Skip to main content

Safety critical embedded systems: from requirements to system architecture


Three major software-related trends dominate most technological industries today: The costs for software development are exploding and already dominate the development costs, the features that determine purchase decisions are implemented in software, and the demand for complex safety-critical systems is rapidly increasing. Academic advances in the specification, verification and code generation of such systems have provided new technologies which can be used to improve dramatically the conventional way of building them. While commercial tools are already available, which successfully apply such techniques to the design of system components or smaller systems, it is generally recognised that the design of complex safety-critical systems requires a multi-formalism approach which combines visual programming as an engineer-friendly means of capturing and validating user requirements and formal methods for guaranteeing high quality specifications as well as provably correct generated code.

The objective of providing an integrated set of formalisms and supporting methods and tools brings together in SACRES industrial developers of safety critical systems, tool vendors and technology providers. The industrial users (British Aerospace, Siemens and SNECMA) will provide design tasks, help develop supporting design methodologies and generally assess the new approach in the context of real applications. The vendors (i-Logix, SNI and TNI) adapt and enhance their products in accordance with the needs of the users. The technology providers (INRIA, OFFIS, Siemens, and Weizmann Institute) will close the remaining technology gaps.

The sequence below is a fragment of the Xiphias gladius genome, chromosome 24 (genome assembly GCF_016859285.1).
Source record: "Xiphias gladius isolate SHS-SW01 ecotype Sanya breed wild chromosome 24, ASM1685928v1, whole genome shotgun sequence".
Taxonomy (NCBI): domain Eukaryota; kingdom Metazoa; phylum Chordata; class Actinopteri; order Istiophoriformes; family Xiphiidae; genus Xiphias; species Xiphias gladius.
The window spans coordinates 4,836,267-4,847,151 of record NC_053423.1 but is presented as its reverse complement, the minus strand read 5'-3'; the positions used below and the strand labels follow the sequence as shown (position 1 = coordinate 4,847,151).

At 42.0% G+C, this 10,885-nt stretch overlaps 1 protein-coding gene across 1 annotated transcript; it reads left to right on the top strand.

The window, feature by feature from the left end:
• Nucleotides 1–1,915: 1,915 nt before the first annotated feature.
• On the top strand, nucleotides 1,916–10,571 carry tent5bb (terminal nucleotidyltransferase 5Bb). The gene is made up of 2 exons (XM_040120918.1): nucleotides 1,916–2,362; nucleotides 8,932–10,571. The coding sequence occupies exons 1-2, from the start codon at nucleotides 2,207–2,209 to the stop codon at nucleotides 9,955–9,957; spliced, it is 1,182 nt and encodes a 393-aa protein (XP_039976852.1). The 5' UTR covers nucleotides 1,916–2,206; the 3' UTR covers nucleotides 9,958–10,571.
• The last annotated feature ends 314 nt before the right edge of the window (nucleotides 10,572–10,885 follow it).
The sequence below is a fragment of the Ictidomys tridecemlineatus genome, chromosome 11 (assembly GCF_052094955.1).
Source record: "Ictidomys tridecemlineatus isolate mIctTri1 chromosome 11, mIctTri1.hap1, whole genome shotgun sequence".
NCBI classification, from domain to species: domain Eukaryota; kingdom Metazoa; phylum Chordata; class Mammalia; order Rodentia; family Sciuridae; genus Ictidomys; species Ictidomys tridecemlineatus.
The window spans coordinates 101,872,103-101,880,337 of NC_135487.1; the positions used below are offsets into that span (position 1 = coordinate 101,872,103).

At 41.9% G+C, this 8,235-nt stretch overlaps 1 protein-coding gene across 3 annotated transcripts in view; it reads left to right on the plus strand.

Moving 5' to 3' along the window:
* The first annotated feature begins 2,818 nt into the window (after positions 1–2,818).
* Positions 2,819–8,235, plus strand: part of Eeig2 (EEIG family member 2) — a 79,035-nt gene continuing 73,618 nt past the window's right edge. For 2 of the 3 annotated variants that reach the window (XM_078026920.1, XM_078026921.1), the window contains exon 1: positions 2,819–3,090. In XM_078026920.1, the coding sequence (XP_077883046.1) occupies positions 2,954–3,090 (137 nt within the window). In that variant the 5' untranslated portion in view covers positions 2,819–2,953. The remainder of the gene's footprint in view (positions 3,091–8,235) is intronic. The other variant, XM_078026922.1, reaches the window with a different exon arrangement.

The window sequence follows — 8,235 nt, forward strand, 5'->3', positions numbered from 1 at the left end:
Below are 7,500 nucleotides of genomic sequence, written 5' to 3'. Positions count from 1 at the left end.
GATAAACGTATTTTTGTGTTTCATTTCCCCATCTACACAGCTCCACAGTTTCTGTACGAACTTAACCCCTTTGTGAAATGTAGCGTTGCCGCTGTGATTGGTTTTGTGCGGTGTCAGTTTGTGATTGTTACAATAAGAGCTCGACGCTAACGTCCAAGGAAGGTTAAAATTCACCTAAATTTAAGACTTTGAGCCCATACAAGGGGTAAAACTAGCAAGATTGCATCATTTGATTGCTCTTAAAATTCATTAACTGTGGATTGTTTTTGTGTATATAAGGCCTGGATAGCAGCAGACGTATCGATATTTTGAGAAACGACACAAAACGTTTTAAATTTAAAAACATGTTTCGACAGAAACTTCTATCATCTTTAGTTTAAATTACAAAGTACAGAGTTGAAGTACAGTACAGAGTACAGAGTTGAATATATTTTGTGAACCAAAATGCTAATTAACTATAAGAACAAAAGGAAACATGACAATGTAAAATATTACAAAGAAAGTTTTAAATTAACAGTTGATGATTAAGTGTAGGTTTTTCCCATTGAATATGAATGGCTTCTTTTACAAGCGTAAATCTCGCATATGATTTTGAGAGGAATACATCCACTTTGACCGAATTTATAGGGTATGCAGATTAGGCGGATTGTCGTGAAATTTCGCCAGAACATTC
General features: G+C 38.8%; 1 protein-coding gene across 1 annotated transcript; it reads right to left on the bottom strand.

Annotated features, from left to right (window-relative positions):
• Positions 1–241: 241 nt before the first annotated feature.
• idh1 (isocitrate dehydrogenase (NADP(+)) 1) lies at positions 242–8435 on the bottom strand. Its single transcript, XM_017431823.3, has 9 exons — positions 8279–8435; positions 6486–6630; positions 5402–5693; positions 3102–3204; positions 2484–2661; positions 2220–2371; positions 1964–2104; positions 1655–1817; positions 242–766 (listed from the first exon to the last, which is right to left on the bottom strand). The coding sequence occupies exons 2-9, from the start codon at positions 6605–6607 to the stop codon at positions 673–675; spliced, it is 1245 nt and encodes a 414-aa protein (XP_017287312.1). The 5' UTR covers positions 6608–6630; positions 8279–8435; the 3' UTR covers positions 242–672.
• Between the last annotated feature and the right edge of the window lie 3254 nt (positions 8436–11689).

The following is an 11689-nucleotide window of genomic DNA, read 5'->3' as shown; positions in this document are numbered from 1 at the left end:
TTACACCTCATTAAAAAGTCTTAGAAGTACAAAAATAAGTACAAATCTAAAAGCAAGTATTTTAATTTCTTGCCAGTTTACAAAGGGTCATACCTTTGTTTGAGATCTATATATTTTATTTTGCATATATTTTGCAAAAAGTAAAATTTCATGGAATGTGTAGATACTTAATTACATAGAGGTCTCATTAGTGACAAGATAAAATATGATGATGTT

Since non-functional requirements such as real-time properties and distributed architectures are strongly requested by users, the project will develop new technology, which supports real-time verification and distributed code generation. Novel techniques for modular verification and code generation will also be developed. These will allow large industrial applications to be treated with the new technology. Certification techniques for the new technology will be developed in order to ensure the realisation of savings in development time and cost.

Usage of intuitive visual techniques as well as highly automated verification and code generation ensures that formally-based technology can be utilised by systems engineers without a background in formal specification methods. This will substantially reduce the heavy costs of developing safety-critical systems, and at the same time increase flexibility and the ability to react to customer needs. In consequence, SACRES will substantially contribute to increasing the competitiveness of European industry.

An important goal of the SACRES project is to secure the vendor participants an adequate share of the strategically important development tool markets. Combining efforts to provide an integrated set of formalisms and tools will increase the attractiveness of the offer of all three vendors and offer the unique advantages of a multi-formalism approach to the user.

Marketing and acceptance of the SACRES results will be supported by information dissemination targeted to the technical community of safety-critical embedded systems and to target industrial clients. Broad acceptance and usability of the results will also be supported by providing and disseminating a methodology, which ensures that the tools and techniques developed within SACRES can be smoothly integrated into typical design flows for safety critical systems.


Siemens Aktiengesellschaft
Otto-hahn-ring 6
81739 Muenchen

Participants (3)

British Aerospace Limited, Military Aircraft Division
United Kingdom
Lancaster House, Fanborough Aerospace Centre
GU146YU Farnborough
Institut National de Recherche En Informatique et Automatique
Domaine De Voluceau, Rocquencaut
78158 Le Chesnay
Cp1,technopole Brest-iroise
29608 Brest